The main topic of this discussion is "efficiency" and the perception of it for heating systems. I believe, with my limited research skills, enough anecdotal data and scientific research exists to "prove" or at least empirically define what efficiency actually means in this case and what people have mistakenly think it means.
"Design efficiency" is defined as the efficiency of the wood burning device to turn the chemical energy in the wood fuel into heat energy. "Transport Efficiency" is defined as the ability of the wood burning device to transport the heat generated in the device, to the room which it is heating. "System Efficiency" is the total of or combination (product) of the two other efficiencies (SE = DE X TE). In my estimation, wood burning manufacturers specify the "design efficiency" and people perceive that at the "system efficiency". This causes large confusion and "heated" debates (pun intended) based on misinformation (or incomplete information).
While that may be the case, the estimates of efficiency may also be flawed by the testing instrumentation or procedures causing major inaccuracies (uncertainties). Also, "design" efficiency is usually compared to what theoretical limit of the design, not the theoretical limit of the energy stored in the wood fuel. Likewise, most people embroiled in this type of argument fail to analyse the wood fuel and waste of the wood burning device and ignore this portion of the efficiency calculation. This wood fuel does not magically appear next to the wood burning device and the ash/waste does not magically disappear from the device.
My limited knowledge of thermodynamics and the barriers the wood device industry places on transparency have hindered some of these effort but I feel I have made a reasonable effort for the time constraint (do not want to do more) and limited resources (I have never even touched a rocket stove). I am reasonably assured, without further investigation, that a "rocket" - "mass" stove (compare to wood or pellet) IS the most efficient heating alternative of the three. That is, from the standpoint of conversion of chemical energy into heat energy filling a room. Likewise, it is my opinion that it also is the most efficient from a fuel gathering and waste minimization perspective in the parameters of labor, transport fuel, garbage created and money spent. While I did not do a complete analysis, I believe the initial creation and end of life environmental considerations also point to the "rocket" - "mass" stove being the most advantageous.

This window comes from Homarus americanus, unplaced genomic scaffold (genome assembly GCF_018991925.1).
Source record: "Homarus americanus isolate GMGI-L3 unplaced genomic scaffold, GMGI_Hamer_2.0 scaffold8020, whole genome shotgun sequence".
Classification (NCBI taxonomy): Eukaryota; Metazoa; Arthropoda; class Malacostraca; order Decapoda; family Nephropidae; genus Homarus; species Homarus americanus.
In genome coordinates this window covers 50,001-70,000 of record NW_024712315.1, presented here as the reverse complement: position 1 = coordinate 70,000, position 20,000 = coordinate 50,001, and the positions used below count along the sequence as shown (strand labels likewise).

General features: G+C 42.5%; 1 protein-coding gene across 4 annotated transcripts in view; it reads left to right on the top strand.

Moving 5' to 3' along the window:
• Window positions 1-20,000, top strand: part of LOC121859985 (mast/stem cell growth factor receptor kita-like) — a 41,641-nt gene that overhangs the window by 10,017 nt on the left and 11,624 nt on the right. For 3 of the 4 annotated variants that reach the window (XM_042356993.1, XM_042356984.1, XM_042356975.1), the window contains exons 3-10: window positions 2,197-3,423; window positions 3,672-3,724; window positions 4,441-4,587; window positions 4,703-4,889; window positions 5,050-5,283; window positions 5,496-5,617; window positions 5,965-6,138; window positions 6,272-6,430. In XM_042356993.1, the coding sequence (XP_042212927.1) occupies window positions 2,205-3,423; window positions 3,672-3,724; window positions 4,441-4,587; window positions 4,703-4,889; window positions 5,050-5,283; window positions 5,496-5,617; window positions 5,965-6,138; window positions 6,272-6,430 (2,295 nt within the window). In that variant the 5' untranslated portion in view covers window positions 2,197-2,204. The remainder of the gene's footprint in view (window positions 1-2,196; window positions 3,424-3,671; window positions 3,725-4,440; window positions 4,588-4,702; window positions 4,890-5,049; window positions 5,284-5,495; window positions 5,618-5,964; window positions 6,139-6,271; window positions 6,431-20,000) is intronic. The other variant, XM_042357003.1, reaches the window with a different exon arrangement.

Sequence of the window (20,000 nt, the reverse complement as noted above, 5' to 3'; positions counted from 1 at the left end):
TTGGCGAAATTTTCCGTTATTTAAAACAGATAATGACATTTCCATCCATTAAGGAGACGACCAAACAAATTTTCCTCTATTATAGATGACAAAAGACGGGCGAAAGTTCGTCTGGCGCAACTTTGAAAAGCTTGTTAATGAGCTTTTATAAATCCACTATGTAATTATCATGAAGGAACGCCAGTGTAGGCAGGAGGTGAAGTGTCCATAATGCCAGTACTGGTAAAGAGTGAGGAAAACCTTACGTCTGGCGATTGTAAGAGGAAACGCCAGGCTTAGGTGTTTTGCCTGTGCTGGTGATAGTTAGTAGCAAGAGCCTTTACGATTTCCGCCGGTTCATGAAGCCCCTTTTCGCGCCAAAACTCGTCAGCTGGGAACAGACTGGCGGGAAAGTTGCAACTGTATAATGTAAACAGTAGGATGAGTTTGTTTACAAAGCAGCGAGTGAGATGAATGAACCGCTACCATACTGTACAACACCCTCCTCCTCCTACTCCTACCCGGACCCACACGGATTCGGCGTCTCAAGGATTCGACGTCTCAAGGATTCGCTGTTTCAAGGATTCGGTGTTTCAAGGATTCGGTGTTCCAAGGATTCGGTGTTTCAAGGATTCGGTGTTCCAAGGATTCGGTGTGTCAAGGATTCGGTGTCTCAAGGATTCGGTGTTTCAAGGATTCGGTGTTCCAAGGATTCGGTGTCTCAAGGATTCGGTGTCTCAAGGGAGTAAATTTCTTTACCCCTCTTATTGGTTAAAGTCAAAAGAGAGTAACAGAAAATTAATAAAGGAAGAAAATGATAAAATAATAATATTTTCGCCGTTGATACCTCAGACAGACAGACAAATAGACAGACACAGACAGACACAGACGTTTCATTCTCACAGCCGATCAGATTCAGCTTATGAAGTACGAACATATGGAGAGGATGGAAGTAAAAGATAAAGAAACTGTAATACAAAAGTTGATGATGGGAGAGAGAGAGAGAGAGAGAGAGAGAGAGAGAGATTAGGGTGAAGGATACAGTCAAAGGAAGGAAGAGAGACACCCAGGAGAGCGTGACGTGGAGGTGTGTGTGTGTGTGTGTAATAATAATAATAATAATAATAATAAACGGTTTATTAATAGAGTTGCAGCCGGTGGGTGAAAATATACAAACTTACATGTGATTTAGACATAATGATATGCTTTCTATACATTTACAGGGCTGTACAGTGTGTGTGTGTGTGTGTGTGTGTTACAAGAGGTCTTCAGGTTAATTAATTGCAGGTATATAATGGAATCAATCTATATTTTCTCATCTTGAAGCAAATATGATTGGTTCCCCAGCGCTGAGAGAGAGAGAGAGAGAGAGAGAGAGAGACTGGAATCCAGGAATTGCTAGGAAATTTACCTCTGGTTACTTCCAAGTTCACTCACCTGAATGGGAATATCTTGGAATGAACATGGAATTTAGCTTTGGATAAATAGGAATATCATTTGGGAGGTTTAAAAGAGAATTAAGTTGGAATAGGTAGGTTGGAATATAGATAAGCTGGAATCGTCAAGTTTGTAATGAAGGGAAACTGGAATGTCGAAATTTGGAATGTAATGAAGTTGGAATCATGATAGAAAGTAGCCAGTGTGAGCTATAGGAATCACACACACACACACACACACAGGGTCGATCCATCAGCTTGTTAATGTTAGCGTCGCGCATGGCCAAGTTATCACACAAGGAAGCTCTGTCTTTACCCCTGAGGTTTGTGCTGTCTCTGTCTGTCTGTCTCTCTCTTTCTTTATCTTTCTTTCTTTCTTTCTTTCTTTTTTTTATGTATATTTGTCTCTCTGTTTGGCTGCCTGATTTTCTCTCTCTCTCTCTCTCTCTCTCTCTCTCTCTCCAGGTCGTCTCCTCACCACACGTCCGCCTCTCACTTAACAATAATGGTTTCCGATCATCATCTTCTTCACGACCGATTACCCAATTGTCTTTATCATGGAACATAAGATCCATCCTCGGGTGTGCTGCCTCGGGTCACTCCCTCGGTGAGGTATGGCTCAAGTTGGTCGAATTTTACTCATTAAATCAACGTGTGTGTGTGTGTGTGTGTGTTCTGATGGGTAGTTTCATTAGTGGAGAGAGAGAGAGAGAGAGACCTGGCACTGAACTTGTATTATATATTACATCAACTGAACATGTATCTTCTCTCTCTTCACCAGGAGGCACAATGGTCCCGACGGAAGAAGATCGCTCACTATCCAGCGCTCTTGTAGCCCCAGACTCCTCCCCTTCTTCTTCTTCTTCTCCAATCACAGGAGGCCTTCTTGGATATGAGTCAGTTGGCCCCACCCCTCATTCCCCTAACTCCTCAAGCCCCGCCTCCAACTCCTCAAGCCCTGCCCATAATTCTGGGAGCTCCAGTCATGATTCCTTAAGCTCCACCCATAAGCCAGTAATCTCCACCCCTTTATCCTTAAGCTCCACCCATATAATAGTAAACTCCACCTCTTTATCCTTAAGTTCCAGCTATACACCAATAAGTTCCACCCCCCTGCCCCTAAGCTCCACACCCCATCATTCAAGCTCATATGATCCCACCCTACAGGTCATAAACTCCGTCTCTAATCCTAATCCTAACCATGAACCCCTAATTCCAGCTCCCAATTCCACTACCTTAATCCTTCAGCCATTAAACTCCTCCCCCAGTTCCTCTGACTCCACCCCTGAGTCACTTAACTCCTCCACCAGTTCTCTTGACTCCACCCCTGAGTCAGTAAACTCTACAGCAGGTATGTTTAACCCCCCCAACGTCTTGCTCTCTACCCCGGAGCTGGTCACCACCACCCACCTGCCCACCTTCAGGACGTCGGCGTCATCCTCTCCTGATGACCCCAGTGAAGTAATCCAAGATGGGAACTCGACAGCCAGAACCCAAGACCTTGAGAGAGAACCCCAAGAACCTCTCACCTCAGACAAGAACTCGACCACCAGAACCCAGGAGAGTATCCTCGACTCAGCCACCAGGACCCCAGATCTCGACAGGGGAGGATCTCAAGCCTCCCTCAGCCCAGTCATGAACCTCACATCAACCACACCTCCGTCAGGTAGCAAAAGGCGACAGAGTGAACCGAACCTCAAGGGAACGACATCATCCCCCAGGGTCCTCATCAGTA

I compared the three systems and gave a rank for many factors for the "wood stove", the "pellet stove" and the "rocket-mass stove". I submit Figure 1 as a table of that ranking. Likewise, I tried to come up with estimate of actual numbers corresponding to the issues raised in the Executive Summary. I submit Figure 2 as a table of those number. I would like to point out, these are best efforts numbers based on the investigations of the previous chapters. In the end, these are just (educated) guesses. I assume in the first line of "design" efficiency the numbers are compared to 8,600 BTU/lb for the wood fuel.
Notice, I do give a "system efficiency" estimate for the three. I would like someone else to provide some rigger into verifying some of these estimates. Since these are guesses, I do not want people to state the number to others as if they were gospel. If there is at least a little consensus with the people that work with the stuff, that would be good.